Friday, February 20, 2015

Creating a WrapPanel

Recently I saw a friend, Glenn Versweyveld, write a blog about showing a “tags” (eg blog tags) within an app. The blog documents how to create a horizontal list of tags that are not formed into columns and rows. The list would let the items flow naturally. He used something I never would have thought of to accomplish this. He used a RichTextBlock. This was a rather cool idea that again, I would have never thought of.


Thursday, January 22, 2015

Microsoft January 21 Event Highlights

Microsoft had a series of major announcements on January 21. Most of them around Windows 10. Did you miss it? Let me summarize for you.

Sunday, January 11, 2015

12 things you should teach your daughters about Microsoft Word

My daughters are getting into typing their homework, so I am making sure they understand OneDrive, OneNote, and Word. These are like Visual Studio for the student. OneDrive is their source control. OneNote manages their assets. And Word guides them away from simple, stupid errors without writing their papers for them.

I’ve been giving them some small tutorials, and thought I would take a little of the lesson and put it here. This is, as far as I am concerned, the basics of what you should teach your daughters (or sons) about Microsoft Word. Lots of these features are part of the web version of Word that comes in OneDrive – only a few of them are parts of Google Docs (yuck) some of their classes use.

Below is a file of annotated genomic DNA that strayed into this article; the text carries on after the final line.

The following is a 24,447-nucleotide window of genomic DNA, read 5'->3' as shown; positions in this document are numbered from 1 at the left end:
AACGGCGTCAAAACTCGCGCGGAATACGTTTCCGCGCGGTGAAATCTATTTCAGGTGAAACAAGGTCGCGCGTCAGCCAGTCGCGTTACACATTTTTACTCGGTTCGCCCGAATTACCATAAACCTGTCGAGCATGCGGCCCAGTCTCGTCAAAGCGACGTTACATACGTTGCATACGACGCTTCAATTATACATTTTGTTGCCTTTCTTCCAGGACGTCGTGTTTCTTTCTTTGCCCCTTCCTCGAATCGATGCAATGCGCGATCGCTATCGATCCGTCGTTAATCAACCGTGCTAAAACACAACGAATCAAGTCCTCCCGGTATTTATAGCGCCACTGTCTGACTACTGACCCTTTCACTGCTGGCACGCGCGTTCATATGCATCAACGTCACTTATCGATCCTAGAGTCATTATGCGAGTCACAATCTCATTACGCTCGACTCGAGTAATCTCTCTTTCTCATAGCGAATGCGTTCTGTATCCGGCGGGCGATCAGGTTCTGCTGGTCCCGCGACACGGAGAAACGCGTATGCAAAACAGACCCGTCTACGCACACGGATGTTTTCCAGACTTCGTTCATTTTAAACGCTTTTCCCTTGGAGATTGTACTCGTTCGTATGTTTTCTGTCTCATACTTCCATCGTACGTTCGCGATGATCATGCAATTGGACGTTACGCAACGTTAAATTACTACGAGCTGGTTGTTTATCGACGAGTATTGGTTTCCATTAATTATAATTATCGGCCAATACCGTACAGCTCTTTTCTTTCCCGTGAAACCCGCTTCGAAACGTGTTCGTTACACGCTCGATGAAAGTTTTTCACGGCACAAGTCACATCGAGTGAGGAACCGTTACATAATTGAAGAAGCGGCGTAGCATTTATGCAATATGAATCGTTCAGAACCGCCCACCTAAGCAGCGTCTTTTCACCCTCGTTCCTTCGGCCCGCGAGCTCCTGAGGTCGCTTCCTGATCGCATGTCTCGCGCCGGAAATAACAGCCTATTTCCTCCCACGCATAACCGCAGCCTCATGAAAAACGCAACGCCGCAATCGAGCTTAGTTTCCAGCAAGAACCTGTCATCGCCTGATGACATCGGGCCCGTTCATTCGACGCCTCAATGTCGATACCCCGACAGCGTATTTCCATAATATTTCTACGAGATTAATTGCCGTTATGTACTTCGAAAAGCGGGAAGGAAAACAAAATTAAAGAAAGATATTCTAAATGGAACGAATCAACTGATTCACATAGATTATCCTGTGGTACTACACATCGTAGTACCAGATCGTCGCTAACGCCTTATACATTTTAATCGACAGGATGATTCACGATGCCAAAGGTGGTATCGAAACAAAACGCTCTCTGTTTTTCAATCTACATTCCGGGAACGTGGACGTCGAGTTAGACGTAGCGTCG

Wednesday, December 17, 2014

Resources for making apps accessible


Accessibility Resources for Developers (Portal with many links)

Accessibility for Windows Runtime apps using C#/VB/C++ and XAML

Accessibility for Windows Runtime apps using JavaScript and HTML

Make your Windows 8.1 app accessible. Reach more customers!

Testing for accessibility in Windows Store apps

Using Narrator on the Desktop

Using Narrator on the Phone

Microsoft Accessibility Standard (MAS)

Channel 9 Videos

Introduction to Accessibility

Designing with Narrator in mind